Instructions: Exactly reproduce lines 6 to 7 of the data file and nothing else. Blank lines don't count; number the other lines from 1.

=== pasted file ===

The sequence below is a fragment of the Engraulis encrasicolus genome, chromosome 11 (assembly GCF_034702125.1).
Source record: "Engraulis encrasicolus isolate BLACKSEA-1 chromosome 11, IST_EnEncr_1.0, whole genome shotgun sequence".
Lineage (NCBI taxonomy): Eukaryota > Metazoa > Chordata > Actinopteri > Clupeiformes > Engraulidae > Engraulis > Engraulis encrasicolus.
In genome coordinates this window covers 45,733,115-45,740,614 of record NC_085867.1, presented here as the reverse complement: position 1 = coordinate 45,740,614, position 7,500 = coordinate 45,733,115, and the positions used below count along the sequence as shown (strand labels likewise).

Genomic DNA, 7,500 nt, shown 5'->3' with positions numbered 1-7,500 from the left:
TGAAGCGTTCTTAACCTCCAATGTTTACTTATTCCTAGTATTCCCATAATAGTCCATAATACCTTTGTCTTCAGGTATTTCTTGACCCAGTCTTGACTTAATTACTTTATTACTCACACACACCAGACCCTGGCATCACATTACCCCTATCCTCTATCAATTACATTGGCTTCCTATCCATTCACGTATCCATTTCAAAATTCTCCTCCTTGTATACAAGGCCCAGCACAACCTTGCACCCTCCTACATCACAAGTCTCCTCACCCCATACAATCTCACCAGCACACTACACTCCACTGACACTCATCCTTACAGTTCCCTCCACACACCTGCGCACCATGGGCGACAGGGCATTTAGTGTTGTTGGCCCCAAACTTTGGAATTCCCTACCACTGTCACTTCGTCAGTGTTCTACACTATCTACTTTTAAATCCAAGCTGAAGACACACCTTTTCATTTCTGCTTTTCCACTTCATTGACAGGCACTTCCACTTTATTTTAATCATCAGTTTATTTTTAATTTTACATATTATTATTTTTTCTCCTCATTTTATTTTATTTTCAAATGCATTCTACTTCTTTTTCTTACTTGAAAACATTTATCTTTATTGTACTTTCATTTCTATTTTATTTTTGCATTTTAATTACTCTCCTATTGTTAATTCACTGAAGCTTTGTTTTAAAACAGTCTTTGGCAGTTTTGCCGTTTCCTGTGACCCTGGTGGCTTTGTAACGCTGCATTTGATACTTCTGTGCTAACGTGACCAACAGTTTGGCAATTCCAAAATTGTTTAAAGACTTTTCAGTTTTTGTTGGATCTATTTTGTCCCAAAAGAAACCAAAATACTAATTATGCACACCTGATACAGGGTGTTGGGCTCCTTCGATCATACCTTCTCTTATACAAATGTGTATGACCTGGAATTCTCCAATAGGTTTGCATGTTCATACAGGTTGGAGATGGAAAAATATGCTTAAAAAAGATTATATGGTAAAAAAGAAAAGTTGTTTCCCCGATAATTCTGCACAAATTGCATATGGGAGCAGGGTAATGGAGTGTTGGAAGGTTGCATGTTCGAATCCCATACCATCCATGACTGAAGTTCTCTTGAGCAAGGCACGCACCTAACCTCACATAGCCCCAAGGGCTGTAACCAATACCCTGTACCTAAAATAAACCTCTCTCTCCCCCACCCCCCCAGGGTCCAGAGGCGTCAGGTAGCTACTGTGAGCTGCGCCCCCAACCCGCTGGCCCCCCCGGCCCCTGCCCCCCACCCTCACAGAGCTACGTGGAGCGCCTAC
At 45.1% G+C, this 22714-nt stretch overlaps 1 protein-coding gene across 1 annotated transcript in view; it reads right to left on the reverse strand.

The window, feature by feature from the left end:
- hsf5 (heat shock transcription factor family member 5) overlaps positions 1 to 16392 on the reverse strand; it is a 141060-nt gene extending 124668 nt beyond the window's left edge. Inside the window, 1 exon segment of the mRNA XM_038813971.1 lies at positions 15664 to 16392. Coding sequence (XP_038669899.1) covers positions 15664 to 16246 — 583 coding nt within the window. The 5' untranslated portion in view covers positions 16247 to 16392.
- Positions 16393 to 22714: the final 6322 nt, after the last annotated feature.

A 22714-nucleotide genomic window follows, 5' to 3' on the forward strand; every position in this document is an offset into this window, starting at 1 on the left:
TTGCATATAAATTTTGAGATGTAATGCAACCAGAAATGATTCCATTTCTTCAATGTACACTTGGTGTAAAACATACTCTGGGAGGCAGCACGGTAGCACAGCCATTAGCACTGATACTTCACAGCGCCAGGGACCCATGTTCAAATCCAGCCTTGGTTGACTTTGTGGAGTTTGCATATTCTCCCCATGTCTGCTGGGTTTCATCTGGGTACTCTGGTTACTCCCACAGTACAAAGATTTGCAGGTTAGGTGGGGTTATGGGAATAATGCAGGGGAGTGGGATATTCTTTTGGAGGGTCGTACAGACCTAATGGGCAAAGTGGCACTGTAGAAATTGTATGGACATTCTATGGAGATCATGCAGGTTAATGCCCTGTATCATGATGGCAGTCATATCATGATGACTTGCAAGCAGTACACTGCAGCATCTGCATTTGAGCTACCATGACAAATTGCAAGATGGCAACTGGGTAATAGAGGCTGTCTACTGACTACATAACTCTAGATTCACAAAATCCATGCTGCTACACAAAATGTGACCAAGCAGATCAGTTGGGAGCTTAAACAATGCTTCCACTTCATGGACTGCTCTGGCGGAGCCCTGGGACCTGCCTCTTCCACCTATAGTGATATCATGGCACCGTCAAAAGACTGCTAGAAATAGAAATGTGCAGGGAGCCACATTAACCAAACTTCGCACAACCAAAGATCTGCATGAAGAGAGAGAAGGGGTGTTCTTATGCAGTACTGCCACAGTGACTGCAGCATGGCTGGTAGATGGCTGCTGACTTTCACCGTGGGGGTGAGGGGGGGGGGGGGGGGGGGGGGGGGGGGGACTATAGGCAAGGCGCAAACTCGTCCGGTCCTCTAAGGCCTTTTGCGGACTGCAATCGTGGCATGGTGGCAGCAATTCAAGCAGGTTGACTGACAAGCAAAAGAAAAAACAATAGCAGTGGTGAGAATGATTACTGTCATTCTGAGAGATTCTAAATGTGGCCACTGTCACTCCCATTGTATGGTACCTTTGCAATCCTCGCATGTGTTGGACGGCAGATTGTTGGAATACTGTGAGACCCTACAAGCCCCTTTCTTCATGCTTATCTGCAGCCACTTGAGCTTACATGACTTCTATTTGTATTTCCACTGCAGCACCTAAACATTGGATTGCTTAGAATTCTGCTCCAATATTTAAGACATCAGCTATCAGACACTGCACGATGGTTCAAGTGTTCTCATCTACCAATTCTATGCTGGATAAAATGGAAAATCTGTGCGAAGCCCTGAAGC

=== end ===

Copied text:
TGAAGCGTTCTTAACCTCCAATGTTTACTTATTCCTAGTATTCCCATAATAGTCCATAATACCTTTGTCTTCAGGTATTTCTTGACCCAGTCTTGACTTAATTACTTTATTACTCACACACACCAGACCCTGGCATCACATTACCCCTATCCTCTATCAATTACATTGGCTTCCTATCCATTCACGTATCCATTTCAAAATTCTCCTCCTTGTATACAAGGCCCAGCACAACCTTGCACCCTCCTACATCACAAGTCTCCTCACCCCATACAATCTCACCAGCACACTACACTCCACTGACACTCATCCTTACAGTTCCCTCCACACACCTGCGCACCATGGGCGACAGGGCATTTAGTGTTGTTGGCCCCAAACTTTGGAATTCCCTACCACTGTCACTTCGTCAGTGTTCTACACTATCTACTTTTAAATCCAAGCTGAAGACACACCTTTTCATTTCTGCTTTTCCACTTCATTGACAGGCACTTCCACTTTATTTTAATCATCAGTTTATTTTTAATTTTACATATTATTATTTTTTCTCCTCATTTTATTTTATTTTCAAATGCATTCTACTTCTTTTTCTTACTTGAAAACATTTATCTTTATTGTACTTTCATTTCTATTTTATTTTTGCATTTTAATTACTCTCCTATTGTTAATTCACTGAAGCTTTGTTTTAAAACAGTCTTTGGCAGTTTTGCCGTTTCCTGTGACCCTGGTGGCTTTGTAACGCTGCATTTGATACTTCTGTGCTAACGTGACCAACAGTTTGGCAATTCCAAAATTGTTTAAAGACTTTTCAGTTTTTGTTGGATCTATTTTGTCCCAAAAGAAACCAAAATACTAATTATGCACACCTGATACAGGGTGTTGGGCTCCTTCGATCATACCTTCTCTTATACAAATGTGTATGACCTGGAATTCTCCAATAGGTTTGCATGTTCATACAGGTTGGAGATGGAAAAATATGCTTAAAAAAGATTATATGGTAAAAAAGAAAAGTTGTTTCCCCGATAATTCTGCACAAATTGCATATGGGAGCAGGGTAATGGAGTGTTGGAAGGTTGCATGTTCGAATCCCATACCATCCATGACTGAAGTTCTCTTGAGCAAGGCACGCACCTAACCTCACATAGCCCCAAGGGCTGTAACCAATACCCTGTACCTAAAATAAACCTCTCTCTCCCCCACCCCCCCAGGGTCCAGAGGCGTCAGGTAGCTACTGTGAGCTGCGCCCCCAACCCGCTGGCCCCCCCGGCCCCTGCCCCCCACCCTCACAGAGCTACGTGGAGCGCCTAC
At 45.1% G+C, this 22714-nt stretch overlaps 1 protein-coding gene across 1 annotated transcript in view; it reads right to left on the reverse strand.